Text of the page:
“Even though the absolute risk is quite low, it’s a doubling in the risk,” said Dr. Chen.

Also concerning to him is that these are younger people who really shouldn’t be getting atrial fibrillation in his opinion.

Cardiologist Dr. Jayne Morgan, who was also not involved in the study, described what medical cannabis patients may want to look out for:

“Symptoms of atrial fibrillation independent of any cause would be palpitations, shortness of breath, fatigue, dizziness, rapid or irregular heartbeat.”

To that list, Dr. Chen added lightheadedness and fatigue.

Though clinical research regarding cannabis has been scant due to its long-standing illegality in many places, there have been more studies investigating recreational cannabis than medical cannabis.

“To my knowledge,” said Dr. Holt, “this is the first, larger, nationwide cohort study investigating cardiovascular side effects related to prescribed medical cannabis.”

“These studies are new, and more of them are needed,” said Dr. Morgan.

Dr. Holt also called for more controlled studies of medical cannabis.

Recreational cannabis, said Dr. Chen, has been “tied to increased risk of heart attack, especially in younger folks.”

Among the current unknowns are cannabis’s health effects on older people. “A more advanced age with known cardiovascular disease is a category more commonly encountered with cardiology patients and would need to be given consideration,” pointed out Dr. Morgan.

Recreational cannabis has also “been associated with elevated risk of arrhythmia and acute coronary syndromes,” said Dr. Holt.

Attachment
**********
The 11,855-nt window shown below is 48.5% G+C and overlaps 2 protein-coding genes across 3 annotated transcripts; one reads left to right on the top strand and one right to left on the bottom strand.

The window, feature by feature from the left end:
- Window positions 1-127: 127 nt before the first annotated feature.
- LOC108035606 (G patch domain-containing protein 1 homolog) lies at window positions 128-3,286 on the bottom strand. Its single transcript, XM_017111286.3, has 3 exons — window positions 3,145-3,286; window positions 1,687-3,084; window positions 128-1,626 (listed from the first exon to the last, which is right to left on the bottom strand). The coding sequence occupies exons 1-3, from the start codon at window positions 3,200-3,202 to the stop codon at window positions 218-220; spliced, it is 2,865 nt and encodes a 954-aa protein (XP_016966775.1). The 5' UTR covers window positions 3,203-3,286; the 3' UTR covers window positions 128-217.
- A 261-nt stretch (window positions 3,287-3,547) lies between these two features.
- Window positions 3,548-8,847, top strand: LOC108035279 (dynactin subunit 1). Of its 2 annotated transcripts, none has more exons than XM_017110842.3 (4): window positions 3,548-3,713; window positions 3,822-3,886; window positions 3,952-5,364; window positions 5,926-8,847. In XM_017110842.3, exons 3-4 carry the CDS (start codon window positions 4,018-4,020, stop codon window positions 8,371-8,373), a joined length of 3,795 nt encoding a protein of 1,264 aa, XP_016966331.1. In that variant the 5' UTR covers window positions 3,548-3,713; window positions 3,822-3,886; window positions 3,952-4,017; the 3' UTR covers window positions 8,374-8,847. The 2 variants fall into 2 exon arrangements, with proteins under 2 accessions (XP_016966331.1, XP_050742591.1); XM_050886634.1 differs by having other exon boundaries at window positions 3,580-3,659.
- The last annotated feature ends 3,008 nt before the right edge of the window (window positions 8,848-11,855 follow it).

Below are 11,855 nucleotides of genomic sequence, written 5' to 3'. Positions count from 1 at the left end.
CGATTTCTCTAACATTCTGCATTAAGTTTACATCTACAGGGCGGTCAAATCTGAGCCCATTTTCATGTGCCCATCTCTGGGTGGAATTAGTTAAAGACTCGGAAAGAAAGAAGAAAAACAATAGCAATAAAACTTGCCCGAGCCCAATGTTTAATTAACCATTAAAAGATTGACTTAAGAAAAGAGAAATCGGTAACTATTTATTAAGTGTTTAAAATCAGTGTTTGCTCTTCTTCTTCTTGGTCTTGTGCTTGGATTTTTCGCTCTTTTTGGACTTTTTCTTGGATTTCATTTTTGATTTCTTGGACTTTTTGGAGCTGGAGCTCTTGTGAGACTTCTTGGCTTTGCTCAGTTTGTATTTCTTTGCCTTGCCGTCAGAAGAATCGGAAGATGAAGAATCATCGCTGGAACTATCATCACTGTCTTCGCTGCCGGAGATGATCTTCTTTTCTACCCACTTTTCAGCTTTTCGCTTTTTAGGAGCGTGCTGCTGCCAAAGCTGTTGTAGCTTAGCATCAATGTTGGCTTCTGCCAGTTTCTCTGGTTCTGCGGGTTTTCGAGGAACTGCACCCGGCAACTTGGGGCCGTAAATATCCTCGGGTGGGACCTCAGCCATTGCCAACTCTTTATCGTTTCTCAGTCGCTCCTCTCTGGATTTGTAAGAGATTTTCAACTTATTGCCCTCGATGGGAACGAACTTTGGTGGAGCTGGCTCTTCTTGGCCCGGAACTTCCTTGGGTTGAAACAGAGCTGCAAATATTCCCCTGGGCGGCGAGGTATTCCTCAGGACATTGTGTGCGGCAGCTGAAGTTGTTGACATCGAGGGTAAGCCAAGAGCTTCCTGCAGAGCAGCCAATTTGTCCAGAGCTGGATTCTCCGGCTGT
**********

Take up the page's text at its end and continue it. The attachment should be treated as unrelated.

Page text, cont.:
An interesting note is that although the new study saw a link between medical cannabis and AFib, it did not detect one with acute coronary disease.

Among the difficult-to-track variables with medical cannabis, said Dr. Chen, is that “the medical model is not the same as when we as physicians prescribe a medicine for a heart condition, in the sense that we’re always monitoring the patients very closely for side-effects and effects.”

Dosing of medical cannabis is different from putting a patient on a regular schedule of pills or capsules with known quantities.

Dr. Chen said he is not very conversant with the prescribing of medical cannabis. However, he said, “My understanding of cannabis is a lot of patients are able to get a prescription somehow from someone and just be able to get [it] filled somewhere. And I don’t think the monitoring is the same currently in the United States as if someone was getting prescribed a [typical] medication.”

Dr. Morgan cited a need to know more about short- and long-term side effects, as well as administration and dosing. Medical cannabis may be ingested as a pill, smoked, vaped, eaten, or sprayed, for example.

“When we do research,” said Dr. Chen, “we try to compare apples to apples as much as possible, and if the dosage is ‘as needed’ and how you administer the medication is widely varied, that just makes patterns much harder to detect.”

“Seeking first to do no harm, and as medical cannabis use increases, this is an area that will demand more rigor and data for physician prescribing guidance, including whether there is reversible arterial vasospasm, endothelial inflammation, and possibly vasospasm,” said Dr. Morgan.